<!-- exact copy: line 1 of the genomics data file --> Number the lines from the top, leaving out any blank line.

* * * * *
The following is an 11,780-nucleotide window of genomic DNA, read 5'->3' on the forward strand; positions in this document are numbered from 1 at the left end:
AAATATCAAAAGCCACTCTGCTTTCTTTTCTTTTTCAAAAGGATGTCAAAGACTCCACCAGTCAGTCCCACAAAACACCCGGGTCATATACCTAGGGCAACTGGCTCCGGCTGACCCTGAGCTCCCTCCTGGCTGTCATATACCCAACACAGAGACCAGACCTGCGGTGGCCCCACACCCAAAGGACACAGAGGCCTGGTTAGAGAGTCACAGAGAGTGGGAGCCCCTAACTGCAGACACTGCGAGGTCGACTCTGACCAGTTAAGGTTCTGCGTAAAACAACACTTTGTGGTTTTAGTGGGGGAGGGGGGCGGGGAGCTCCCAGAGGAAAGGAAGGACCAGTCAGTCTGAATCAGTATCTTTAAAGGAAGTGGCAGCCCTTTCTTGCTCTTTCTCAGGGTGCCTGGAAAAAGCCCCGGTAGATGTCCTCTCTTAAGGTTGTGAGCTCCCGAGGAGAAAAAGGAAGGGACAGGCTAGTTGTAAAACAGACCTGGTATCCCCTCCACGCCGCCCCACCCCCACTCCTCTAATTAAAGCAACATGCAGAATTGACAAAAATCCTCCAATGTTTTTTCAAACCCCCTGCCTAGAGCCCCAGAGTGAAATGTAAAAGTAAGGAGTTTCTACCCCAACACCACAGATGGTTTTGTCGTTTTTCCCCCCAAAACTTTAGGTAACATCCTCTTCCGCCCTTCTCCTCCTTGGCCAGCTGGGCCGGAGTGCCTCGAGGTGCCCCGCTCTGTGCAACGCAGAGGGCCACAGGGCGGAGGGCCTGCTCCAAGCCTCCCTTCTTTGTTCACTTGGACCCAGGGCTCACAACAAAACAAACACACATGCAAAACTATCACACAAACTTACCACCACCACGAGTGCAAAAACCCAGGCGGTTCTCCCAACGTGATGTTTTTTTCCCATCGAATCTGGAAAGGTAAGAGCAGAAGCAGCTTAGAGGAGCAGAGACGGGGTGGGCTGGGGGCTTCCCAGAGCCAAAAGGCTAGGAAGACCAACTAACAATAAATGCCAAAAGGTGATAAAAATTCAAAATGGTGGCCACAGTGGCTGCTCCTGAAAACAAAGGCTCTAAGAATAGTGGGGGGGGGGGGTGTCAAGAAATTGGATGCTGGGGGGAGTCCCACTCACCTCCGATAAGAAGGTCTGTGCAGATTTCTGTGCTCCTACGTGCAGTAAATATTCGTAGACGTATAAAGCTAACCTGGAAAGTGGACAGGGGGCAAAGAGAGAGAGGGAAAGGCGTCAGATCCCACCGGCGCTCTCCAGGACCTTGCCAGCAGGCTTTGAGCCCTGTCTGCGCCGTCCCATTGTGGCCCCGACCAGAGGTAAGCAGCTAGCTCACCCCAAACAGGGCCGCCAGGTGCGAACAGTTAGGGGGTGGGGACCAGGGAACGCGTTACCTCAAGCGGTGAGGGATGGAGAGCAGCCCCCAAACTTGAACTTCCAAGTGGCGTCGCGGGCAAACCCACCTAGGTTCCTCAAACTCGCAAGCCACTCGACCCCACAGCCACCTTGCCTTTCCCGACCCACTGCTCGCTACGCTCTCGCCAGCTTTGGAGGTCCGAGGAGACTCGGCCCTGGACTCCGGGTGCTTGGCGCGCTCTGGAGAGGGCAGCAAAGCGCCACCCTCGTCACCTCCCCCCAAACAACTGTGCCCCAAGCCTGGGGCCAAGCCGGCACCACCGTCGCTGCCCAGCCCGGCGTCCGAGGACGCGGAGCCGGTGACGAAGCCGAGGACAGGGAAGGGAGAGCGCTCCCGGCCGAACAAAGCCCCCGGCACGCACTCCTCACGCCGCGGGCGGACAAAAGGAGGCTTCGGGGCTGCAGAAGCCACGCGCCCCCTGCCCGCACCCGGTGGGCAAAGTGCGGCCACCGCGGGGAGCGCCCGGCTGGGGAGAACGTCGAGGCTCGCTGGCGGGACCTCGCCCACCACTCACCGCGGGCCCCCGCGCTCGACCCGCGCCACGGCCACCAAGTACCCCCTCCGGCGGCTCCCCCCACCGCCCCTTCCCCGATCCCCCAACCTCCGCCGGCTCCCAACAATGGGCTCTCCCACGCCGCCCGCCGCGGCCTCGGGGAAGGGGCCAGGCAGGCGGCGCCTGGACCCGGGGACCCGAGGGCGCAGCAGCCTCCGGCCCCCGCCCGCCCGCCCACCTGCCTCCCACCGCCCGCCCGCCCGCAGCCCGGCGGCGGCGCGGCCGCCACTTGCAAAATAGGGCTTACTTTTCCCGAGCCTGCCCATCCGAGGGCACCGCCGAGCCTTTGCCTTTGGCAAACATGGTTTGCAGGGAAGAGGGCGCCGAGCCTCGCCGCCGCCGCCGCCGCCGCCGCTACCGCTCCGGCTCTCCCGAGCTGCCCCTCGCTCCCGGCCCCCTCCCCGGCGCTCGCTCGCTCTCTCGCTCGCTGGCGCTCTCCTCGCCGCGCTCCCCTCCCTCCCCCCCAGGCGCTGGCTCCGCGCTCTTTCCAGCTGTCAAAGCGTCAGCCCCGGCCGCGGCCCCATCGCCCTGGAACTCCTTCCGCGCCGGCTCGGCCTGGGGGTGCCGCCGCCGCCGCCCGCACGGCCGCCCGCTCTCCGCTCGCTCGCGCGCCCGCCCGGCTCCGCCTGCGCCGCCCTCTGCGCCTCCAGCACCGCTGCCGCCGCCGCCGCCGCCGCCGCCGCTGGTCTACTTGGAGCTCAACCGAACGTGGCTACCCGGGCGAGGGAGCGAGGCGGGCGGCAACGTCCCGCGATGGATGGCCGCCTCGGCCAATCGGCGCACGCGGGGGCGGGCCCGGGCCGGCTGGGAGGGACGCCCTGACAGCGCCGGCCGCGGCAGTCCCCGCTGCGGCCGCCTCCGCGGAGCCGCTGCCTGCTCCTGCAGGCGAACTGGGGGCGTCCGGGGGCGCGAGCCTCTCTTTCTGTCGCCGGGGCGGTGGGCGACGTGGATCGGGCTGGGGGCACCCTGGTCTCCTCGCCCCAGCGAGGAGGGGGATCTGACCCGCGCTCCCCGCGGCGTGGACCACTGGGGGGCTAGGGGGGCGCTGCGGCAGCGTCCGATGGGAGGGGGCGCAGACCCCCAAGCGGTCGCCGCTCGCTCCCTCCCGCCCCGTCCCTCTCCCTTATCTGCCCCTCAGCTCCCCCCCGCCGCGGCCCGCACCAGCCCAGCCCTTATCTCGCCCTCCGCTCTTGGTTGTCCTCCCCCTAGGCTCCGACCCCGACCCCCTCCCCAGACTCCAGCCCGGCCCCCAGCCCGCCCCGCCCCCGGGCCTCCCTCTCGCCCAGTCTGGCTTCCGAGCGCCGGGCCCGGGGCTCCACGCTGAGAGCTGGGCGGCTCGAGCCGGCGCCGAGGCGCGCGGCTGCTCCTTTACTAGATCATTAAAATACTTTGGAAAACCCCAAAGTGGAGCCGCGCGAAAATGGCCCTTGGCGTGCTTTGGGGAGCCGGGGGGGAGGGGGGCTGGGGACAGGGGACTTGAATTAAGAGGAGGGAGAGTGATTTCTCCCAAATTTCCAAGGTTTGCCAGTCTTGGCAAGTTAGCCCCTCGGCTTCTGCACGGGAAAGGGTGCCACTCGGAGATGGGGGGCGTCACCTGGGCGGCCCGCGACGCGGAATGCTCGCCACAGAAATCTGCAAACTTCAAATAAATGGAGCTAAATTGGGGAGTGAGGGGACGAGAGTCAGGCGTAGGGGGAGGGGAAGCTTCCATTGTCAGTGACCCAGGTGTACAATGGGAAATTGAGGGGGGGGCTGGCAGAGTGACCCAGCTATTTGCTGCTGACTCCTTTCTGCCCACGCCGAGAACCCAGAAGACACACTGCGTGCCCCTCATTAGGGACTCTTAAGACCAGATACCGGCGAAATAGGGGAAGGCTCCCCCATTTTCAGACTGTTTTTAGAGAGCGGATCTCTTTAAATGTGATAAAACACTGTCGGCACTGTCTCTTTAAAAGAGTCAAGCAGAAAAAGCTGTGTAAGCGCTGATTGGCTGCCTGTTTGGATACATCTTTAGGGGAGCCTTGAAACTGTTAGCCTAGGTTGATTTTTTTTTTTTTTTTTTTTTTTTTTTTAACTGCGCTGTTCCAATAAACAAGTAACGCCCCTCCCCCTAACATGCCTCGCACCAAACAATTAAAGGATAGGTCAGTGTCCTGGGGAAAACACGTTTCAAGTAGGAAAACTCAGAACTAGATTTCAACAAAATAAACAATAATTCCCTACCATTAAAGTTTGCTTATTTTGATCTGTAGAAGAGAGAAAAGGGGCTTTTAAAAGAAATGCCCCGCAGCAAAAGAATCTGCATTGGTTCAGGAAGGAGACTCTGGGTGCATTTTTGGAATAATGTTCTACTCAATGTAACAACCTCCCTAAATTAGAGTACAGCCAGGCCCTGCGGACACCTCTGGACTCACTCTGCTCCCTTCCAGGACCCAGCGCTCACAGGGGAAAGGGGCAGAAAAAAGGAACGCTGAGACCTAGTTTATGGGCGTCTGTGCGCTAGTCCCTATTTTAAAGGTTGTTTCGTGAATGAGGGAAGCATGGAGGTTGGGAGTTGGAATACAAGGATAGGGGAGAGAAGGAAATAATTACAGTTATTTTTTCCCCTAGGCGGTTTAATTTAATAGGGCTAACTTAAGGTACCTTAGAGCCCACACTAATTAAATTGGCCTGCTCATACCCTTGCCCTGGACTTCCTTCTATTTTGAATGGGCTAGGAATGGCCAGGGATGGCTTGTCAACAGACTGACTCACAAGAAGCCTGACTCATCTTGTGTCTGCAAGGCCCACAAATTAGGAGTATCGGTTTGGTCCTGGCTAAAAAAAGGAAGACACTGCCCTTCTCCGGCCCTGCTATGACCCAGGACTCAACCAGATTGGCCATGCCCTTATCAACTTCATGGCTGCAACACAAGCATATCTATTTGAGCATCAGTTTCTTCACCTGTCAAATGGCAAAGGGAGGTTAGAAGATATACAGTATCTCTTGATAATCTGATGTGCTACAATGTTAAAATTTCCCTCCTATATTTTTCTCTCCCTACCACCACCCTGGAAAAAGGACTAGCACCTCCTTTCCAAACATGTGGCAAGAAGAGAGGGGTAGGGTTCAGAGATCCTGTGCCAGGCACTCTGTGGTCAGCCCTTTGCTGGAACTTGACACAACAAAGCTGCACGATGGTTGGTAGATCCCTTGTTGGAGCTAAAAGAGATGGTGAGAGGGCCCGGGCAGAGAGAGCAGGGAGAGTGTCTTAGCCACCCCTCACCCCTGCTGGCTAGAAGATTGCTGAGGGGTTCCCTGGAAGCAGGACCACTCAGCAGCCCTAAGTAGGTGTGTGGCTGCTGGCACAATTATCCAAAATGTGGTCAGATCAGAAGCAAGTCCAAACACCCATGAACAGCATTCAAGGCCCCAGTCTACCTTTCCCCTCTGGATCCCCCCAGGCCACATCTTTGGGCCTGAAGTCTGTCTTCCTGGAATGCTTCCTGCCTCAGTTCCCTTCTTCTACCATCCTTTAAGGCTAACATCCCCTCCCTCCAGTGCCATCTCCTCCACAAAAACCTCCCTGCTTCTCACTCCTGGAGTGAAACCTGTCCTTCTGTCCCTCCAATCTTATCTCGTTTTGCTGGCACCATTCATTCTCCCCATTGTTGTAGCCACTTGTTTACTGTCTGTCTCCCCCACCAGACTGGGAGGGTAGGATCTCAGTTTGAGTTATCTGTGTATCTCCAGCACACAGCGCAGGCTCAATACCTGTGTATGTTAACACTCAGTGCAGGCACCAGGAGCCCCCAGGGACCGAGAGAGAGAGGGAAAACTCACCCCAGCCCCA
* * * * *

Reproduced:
The following is an 11,780-nucleotide window of genomic DNA, read 5'->3' on the forward strand; positions in this document are numbered from 1 at the left end: